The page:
Imagine that. A group of people, in the midst of unimaginable stress and pressure and fear, being buoyed and given hope by a voice speaking a language they could not even understand.

A “strong, unseen voice” which made all the difference, beyond the words the voice was speaking.

Words matter, but words aren’t always the point. The tone of the leader matters a great deal too.

Tone can communicate anger, bitterness, impatience, disappointment, disapproval, mockery, disrespect.

Or tone can communicate hope, optimism, belief, courage, encouragement, respect, love.

Even the exact same words spoken with different tone can convey vastly variant meanings.

Imagine “We’ve really got to up our game!” spoken to a team by a leader whose tone radiates spite, disappointment, superiority, and impatience.

The tone behind the words communicates this: “How did I get stuck with such a group of losers?” “Why can’t you people see that your underperformance is hurting me in the eyes of my boss?”.

Now imagine “We’ve really got to up our game!” spoken to a team by a leader whose tone radiates warmth, passion, humor, intelligence, and confidence.

The tone behind the words communicates this: “We’ve got a great opportunity here and we are just the people to take advantage of it”. “I am so honored to lead this group of folks and I can tell you I am going to do my dead level best to give you the kind of leadership you deserve so that we can accomplish great things together”.

Beyond the words, the tone of a leader is an indispensable part of the organizational culture-crafting process. Tone can demean, cut down, dis-spirit and dis-incent. Or tone can inspire, build up, in-spirit, and incentivize.

The tone of the leader can make or break the culture of the team.

We believe that every person has the innate desire to belong, to contribute, and to make a difference. And we believe that if you craft a culture where these desires are realized then your organization will thrive.

One of the key elemental building blocks of thriving culture is Connection – where people honor and respect one another and their individual contributions, all in the service of a common mission.

The leader’s tone can go a long way towards establishing a climate where Connection can thrive…or where people are led to cannibalize, jockey for position and power, one-up, and sabotage.

As a leader, what is your typical tone – beyond the words?

If we were to ask your direct reports and guarantee them confidentiality, how would they respond to that question?

What actions can you take this week to more closely monitor your tone and craft it to where you want it to be? What do you need to change and who can your key allies be in that effort?


Todd Hahn is a Culture Architect and Executive Advisor with TAG.

Culture Change Starts With…..Me

August 15, 2017

Leaders who are committed to crafting thriving organizational culture deal in change. It’s just part of the gig. And it’s one of the more challenging parts of leadership.

This makes it all the more important to get it right from the beginning. And the beginning is ME!

In the video below, which focuses on leadership coaching, TAG’s Shane Roberson, an experienced executive coach and Culture Architect, makes the point that “If you’re not looking for change in yourself, you’re not going to see it in others”.

All change begins with the leader being willing to change. So, that’s where the work of culture-crafting begins as well.

How TAG’s Leadership Coaching Can Help Your Team Win from TAG Consulting on Vimeo.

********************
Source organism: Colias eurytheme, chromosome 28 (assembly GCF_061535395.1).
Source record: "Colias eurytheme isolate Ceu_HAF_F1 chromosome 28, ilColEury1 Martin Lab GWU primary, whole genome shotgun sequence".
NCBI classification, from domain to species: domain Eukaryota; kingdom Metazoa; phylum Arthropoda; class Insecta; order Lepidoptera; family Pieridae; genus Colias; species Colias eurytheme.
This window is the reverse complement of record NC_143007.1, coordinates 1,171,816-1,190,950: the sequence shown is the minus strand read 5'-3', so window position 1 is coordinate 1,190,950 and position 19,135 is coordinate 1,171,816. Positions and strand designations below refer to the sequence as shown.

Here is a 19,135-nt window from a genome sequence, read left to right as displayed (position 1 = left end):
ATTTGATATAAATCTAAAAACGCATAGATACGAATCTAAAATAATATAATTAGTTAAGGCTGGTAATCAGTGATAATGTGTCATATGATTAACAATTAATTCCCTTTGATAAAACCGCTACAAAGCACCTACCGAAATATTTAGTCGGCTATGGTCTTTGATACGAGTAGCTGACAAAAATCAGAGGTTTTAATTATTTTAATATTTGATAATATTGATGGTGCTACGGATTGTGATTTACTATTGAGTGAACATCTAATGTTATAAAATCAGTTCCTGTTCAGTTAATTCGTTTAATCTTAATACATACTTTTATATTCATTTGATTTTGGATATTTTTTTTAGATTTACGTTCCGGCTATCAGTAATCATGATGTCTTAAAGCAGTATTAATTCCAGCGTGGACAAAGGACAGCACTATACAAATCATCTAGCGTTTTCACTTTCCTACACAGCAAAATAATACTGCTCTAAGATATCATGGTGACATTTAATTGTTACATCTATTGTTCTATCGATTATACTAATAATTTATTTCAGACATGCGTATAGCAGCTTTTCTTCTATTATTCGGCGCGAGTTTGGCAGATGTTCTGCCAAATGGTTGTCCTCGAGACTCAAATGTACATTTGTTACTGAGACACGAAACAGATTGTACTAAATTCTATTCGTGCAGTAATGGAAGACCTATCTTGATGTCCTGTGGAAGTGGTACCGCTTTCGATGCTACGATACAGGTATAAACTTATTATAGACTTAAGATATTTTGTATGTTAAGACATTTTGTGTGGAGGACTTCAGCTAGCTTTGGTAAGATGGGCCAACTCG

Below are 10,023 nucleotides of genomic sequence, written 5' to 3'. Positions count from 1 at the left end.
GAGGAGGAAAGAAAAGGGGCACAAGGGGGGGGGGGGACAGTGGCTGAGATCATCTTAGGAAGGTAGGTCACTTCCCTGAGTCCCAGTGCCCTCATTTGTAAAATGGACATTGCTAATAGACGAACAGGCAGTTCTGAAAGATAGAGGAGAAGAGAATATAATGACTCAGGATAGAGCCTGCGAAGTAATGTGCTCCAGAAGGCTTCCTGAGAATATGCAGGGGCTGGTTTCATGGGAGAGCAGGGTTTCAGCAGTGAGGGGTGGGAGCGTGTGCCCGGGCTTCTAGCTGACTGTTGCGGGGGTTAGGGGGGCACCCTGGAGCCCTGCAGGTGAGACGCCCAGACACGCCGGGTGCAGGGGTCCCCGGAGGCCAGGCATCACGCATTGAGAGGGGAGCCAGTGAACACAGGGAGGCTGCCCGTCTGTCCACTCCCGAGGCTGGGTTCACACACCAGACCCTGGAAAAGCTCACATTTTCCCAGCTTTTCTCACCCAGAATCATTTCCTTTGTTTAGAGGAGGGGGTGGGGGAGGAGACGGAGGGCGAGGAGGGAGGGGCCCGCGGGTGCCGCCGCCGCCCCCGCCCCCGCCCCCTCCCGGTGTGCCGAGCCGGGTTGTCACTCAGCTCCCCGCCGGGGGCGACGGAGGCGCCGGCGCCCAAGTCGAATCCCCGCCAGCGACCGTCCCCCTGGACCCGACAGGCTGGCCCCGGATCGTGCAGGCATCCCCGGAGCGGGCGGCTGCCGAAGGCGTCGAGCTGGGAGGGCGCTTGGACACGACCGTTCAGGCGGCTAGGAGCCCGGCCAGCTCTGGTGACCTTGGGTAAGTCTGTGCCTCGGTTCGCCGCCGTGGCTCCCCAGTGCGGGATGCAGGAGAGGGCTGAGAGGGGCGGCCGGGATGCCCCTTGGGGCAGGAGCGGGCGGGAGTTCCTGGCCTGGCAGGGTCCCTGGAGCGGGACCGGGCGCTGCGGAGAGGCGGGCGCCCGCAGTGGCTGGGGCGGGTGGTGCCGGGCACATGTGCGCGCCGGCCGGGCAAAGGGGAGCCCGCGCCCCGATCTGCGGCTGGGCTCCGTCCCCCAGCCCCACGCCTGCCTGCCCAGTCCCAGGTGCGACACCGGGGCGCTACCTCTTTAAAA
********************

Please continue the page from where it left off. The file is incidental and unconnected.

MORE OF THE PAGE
Cultivating A Culture of Focus

August 6, 2017

There is a simple tool we use in leadership coaching to help leaders define their personal focus. It is a series of these three questions:

1. What do you believe to be the world’s greatest need?

2. What do others say is the “one thing” for you?

3. If you had unlimited time or money, what would you do?

Wrestling with these questions often has a profound effect on the way a person views themself and their place in not only the workplace but the world as a whole.

More recently, we have found it beneficial to expand these questions to teams. We ask small groups of leaders who are on a team together to wrestle with these questions as a whole:

1. What do we believe to be the world’s greatest need?

2. What would others say is the “one thing” we are about as a team (or organization)?

3. If resources were no object, what would we accomplish together?

The answers themselves are important and can provide real direction for teams looking to focus and prioritize. But their ultimate value may lie in the fact that they speak to a certain kind of culture you are trying to craft – a culture which is committed to congruence around values, priorities, and shared passion. Thriving organizational cultures have this kind of congruence, but it doesn’t come automatically.

Sometimes asking the right questions is the way to start crafting that kind of powerful, focused culture.


Crafting A Culture To Handle Change

July 30, 2017


The work of crafting thriving organizational culture involves change – a lot of it. At the same time you are creating a culture of change you have to insure that your current culture can handle the change your are bringing! It’s a lot to think about. But you can lead in such a way that the needed change has its very best shot.

Transitions are almost always wrenching for an organization or a team within an organization, even when the result of the transition will be beneficial to all concerned. Leaders can make transitions worse by insensitivity or tone-deafness to the effect the music of the transition has on the ears of the team.

Organizational transitions of all kinds are navigated well when you work to shape your culture by these three practices:

  1. Gain credibility – leaders are even-handed and fair, and so make deposits of trust, which can be borrowed against when tough changes have to be instituted.
  2. Practice transparency – unless trade secrets which would compromise competitive advantage are at stake, default to sharing details about the conditions that shape transition decisions, the rationale for unpopular decisions, and the long-term effects on those in the organization.
  3. Demonstrate honor – in the case of terminations and layoffs, unless an employee was dismissed for ethical or legal reasons make every effort to honor those leaving, thank them for their contributions and point out their positive characteristics. This is the right thing to do for the one leaving and it engenders trust and loyalty among those staying!